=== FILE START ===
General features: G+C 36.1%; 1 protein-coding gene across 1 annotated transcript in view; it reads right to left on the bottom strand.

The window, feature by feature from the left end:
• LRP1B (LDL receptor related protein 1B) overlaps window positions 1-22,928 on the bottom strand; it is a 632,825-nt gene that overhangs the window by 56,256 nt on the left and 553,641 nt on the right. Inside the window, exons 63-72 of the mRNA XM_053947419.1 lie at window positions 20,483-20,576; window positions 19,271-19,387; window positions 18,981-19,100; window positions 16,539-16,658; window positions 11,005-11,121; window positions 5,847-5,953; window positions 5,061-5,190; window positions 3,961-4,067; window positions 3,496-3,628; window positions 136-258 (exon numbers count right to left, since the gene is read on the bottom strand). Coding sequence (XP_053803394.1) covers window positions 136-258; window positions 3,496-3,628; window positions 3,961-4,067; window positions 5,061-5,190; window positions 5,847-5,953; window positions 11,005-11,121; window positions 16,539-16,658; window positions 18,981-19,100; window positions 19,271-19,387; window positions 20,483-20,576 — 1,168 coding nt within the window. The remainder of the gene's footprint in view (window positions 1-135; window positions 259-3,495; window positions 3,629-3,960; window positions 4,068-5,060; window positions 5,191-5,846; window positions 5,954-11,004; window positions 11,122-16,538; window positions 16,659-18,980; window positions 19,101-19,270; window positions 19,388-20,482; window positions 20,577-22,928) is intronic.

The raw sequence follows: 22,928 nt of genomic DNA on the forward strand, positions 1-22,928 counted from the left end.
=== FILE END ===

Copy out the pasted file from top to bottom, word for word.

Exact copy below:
General features: G+C 36.1%; 1 protein-coding gene across 1 annotated transcript in view; it reads right to left on the bottom strand.

The window, feature by feature from the left end:
• LRP1B (LDL receptor related protein 1B) overlaps window positions 1-22,928 on the bottom strand; it is a 632,825-nt gene that overhangs the window by 56,256 nt on the left and 553,641 nt on the right. Inside the window, exons 63-72 of the mRNA XM_053947419.1 lie at window positions 20,483-20,576; window positions 19,271-19,387; window positions 18,981-19,100; window positions 16,539-16,658; window positions 11,005-11,121; window positions 5,847-5,953; window positions 5,061-5,190; window positions 3,961-4,067; window positions 3,496-3,628; window positions 136-258 (exon numbers count right to left, since the gene is read on the bottom strand). Coding sequence (XP_053803394.1) covers window positions 136-258; window positions 3,496-3,628; window positions 3,961-4,067; window positions 5,061-5,190; window positions 5,847-5,953; window positions 11,005-11,121; window positions 16,539-16,658; window positions 18,981-19,100; window positions 19,271-19,387; window positions 20,483-20,576 — 1,168 coding nt within the window. The remainder of the gene's footprint in view (window positions 1-135; window positions 259-3,495; window positions 3,629-3,960; window positions 4,068-5,060; window positions 5,191-5,846; window positions 5,954-11,004; window positions 11,122-16,538; window positions 16,659-18,980; window positions 19,101-19,270; window positions 19,388-20,482; window positions 20,577-22,928) is intronic.

The raw sequence follows: 22,928 nt of genomic DNA on the forward strand, positions 1-22,928 counted from the left end.